NRL News

Michigan center works to transform lives and families with new facility, programs for dads

by | Sep 28, 2021

By Gayle Irwin

Alpha Grand Rapids father and child
Photo: Alpha Grand Rapids

When a pregnancy center in Michigan was presented the opportunity to purchase a building next door, organizational leaders hesitated at first. Now, six years later, what once drew darkness shines a light of love and hope.

Alpha Grand Rapids acquired the property in 2015, and, according to the organization’s website, what has become the ministry’s Men’s Center “is the first standalone building in the United States that provides comprehensive services to fathers in need of education, material resources, and emotional support.”

A transformed property transforms lives

What was old was made new, but the alteration didn’t happen overnight.

“It was quite sad to see the state of disrepair of that (old) building,” said Alpha Grand Rapids’ President Colleen Geisel.

Geisel said the city approached Alpha about purchasing the building, willing to sell it for $17,000.

“I told the city we didn’t have the money,” she recalled.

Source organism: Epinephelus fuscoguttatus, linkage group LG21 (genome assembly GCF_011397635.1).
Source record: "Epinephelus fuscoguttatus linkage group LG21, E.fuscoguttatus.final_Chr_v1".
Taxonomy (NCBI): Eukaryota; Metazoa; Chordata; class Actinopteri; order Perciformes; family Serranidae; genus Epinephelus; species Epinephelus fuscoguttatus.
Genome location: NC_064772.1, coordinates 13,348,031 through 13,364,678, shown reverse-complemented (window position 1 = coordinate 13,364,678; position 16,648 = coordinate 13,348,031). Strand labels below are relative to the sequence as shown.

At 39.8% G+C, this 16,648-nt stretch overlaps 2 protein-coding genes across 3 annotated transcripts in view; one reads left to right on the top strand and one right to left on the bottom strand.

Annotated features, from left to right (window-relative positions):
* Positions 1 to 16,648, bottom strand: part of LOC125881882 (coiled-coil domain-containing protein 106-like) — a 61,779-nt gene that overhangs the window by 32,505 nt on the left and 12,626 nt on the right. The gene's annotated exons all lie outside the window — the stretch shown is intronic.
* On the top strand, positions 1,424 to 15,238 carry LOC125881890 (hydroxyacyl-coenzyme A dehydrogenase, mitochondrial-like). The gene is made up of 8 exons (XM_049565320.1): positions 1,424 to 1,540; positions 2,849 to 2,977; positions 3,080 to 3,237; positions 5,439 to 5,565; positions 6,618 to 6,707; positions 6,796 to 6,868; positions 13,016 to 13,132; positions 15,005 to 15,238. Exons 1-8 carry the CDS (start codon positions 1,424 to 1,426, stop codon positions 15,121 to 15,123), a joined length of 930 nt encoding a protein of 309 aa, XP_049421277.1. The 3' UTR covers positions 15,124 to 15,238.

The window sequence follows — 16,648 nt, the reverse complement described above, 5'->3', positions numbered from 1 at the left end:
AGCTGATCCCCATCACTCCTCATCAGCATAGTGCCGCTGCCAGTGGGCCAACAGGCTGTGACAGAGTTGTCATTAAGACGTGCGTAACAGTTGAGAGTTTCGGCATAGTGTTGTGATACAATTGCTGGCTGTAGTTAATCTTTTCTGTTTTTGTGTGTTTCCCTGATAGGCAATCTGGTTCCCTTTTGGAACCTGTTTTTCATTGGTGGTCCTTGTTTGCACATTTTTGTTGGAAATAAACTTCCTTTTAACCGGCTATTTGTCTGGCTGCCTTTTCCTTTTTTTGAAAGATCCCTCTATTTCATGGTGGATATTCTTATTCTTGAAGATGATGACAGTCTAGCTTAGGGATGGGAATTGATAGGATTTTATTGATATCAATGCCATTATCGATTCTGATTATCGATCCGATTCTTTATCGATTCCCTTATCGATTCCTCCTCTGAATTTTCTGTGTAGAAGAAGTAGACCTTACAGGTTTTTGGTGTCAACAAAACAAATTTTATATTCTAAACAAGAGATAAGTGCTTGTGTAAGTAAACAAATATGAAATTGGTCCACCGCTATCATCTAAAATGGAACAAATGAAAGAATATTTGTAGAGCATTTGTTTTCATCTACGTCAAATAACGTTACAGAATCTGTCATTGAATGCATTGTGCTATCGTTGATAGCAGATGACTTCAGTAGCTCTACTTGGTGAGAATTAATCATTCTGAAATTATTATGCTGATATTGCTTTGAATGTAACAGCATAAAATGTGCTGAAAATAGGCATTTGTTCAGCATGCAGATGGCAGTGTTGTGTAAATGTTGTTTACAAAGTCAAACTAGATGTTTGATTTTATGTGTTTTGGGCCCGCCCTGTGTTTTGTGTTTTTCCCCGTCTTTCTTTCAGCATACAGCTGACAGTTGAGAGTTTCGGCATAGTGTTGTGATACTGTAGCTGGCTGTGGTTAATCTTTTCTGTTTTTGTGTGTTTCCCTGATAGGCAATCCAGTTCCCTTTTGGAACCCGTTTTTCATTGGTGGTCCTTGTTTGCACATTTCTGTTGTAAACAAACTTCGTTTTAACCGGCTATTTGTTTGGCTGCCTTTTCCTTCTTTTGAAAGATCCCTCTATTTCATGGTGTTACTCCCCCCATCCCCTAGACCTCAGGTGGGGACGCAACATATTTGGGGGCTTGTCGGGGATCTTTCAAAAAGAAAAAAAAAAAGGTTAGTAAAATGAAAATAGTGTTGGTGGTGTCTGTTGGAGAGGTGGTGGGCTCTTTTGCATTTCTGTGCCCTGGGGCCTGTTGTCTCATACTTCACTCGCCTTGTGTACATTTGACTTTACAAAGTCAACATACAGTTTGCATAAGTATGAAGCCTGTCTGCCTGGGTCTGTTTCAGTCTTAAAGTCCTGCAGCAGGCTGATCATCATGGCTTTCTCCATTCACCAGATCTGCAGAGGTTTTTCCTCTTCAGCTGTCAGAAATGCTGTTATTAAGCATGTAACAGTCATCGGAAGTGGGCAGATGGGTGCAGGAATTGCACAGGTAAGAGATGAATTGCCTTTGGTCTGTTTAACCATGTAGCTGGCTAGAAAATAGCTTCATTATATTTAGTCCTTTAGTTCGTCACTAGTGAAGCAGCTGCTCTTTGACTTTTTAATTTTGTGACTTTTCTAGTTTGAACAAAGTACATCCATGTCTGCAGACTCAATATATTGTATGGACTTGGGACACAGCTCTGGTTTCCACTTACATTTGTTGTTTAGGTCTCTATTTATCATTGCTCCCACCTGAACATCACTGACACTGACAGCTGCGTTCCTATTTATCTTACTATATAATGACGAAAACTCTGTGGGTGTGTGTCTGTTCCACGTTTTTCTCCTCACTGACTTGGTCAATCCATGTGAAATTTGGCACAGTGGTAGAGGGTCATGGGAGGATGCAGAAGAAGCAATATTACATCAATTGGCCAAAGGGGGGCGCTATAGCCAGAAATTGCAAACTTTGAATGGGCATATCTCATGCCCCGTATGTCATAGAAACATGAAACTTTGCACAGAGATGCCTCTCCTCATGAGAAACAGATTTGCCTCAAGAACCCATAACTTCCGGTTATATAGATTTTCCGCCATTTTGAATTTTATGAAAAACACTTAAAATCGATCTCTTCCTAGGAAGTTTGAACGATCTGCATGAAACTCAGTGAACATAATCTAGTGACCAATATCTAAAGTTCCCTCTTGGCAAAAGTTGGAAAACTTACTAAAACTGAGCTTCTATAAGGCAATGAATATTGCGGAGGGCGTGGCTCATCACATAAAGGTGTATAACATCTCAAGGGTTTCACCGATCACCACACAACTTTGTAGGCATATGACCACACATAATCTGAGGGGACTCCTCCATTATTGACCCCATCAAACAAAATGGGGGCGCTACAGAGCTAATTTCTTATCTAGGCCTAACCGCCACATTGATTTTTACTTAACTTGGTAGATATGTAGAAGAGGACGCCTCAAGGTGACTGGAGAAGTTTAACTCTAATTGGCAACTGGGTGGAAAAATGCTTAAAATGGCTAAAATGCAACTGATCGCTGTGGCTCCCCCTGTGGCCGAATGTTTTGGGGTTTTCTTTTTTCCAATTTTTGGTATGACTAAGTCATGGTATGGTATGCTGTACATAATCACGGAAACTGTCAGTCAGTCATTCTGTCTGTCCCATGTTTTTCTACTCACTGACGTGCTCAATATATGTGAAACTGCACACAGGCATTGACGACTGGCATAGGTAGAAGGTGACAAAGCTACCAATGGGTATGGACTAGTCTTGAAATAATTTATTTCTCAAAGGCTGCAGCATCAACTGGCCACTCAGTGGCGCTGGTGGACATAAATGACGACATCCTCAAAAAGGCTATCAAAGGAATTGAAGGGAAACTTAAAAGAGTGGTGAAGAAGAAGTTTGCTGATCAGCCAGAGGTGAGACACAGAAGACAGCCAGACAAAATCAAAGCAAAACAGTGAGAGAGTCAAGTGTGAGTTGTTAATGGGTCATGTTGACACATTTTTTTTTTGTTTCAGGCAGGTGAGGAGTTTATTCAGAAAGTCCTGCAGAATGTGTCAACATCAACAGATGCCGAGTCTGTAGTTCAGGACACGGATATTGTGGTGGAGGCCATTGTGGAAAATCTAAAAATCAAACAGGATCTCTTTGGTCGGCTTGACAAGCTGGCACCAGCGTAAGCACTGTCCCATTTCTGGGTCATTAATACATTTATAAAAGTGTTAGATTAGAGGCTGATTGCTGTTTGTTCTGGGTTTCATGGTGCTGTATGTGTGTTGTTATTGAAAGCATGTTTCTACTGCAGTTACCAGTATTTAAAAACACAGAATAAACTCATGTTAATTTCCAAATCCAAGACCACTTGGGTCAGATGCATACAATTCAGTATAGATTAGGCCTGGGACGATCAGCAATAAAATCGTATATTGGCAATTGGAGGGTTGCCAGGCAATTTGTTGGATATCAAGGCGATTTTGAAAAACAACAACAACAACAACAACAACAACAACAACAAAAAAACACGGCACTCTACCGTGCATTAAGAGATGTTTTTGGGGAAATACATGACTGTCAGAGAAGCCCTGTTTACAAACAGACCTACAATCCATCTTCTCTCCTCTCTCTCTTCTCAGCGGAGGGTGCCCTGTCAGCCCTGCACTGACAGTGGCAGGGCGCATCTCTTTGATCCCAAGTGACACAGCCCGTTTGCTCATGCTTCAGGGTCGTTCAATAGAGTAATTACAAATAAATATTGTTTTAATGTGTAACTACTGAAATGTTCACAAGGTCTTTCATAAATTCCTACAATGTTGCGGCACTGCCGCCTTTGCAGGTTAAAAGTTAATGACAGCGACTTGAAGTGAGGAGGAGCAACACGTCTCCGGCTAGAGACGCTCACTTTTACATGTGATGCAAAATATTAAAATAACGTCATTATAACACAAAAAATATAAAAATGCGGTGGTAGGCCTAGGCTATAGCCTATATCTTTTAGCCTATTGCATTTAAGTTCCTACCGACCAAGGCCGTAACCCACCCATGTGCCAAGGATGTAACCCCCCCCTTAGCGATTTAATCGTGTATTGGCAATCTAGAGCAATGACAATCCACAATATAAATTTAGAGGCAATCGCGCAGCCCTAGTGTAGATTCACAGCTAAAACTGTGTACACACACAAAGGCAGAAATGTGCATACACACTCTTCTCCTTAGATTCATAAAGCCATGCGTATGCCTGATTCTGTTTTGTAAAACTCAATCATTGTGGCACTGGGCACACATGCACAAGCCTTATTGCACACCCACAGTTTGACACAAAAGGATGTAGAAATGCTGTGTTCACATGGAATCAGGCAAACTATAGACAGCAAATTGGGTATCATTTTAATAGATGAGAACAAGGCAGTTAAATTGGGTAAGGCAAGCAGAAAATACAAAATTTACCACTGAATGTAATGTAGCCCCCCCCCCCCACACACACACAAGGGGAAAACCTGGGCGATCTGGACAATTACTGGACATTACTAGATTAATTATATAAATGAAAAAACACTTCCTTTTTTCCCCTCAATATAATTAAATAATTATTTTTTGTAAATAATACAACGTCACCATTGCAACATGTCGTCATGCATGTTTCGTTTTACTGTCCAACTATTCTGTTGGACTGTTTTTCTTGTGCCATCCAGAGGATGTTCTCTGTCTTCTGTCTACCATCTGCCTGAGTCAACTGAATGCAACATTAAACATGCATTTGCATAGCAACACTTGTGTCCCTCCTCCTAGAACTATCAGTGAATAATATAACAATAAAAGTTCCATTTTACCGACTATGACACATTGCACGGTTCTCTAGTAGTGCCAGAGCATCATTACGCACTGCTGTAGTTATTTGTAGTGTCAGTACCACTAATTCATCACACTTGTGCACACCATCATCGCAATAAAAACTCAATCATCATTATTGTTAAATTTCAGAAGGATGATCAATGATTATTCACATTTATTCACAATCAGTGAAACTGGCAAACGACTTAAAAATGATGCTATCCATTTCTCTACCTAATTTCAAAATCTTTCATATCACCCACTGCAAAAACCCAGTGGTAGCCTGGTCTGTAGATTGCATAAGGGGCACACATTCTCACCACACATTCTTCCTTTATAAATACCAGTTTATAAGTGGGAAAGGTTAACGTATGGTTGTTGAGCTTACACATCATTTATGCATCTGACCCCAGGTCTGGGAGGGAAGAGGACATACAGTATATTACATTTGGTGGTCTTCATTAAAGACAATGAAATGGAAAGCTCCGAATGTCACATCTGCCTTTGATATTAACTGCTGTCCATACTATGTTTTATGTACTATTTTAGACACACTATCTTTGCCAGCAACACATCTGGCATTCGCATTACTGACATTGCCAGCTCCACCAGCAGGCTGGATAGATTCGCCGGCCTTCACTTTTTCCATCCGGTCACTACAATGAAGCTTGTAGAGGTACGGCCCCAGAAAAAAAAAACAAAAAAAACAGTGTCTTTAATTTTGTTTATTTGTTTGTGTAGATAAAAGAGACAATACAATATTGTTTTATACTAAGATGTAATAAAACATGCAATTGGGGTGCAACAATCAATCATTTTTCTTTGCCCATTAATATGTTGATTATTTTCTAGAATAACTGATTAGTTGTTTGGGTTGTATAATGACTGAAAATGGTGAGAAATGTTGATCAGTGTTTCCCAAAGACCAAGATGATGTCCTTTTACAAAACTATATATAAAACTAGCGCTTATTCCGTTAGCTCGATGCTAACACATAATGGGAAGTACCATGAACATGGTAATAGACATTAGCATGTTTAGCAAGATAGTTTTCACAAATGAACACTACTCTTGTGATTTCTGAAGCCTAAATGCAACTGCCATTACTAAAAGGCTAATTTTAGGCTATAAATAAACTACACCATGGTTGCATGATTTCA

Providentially, two churches stepped in with a gift totaling the asking price between the two of them.

“We ended up tearing that old building down and began a major capital campaign,” Geisel said. “It was a very challenging process, but I’m thankful.”

This unique approach – a separate building for a men’s ministry amid a pregnancy resource organization – captured the attention of Heartbeat International Vice President of Ministry Services Betty McDowell when she visited Grand Rapids earlier this year.

“This is the first I’ve ever seen of a dedicated property with men in mind,” McDowell said. “They are in the right neighborhood to have an impact on their community. They are definitely a bright spot in an under-served community.”

The doors to the Alpha Men’s Center opened during the summer next to the existing Women’s Center. Both are now under the brand Alpha Grand Rapids. 

The men’s center shares a parking lot with the women’s center. Similar programs are conducted at each location, including pregnancy options discussions and parenting classes. Each center also offers life-skills and GED classes, single parent support groups, materials assistance, and English as a second language classes. 

In addition, staff and volunteers of the new men’s center have been conducting outreach and hosting activities, like a barbeque. A basketball court was also created, and men in the community are welcome to use it, Geisel said.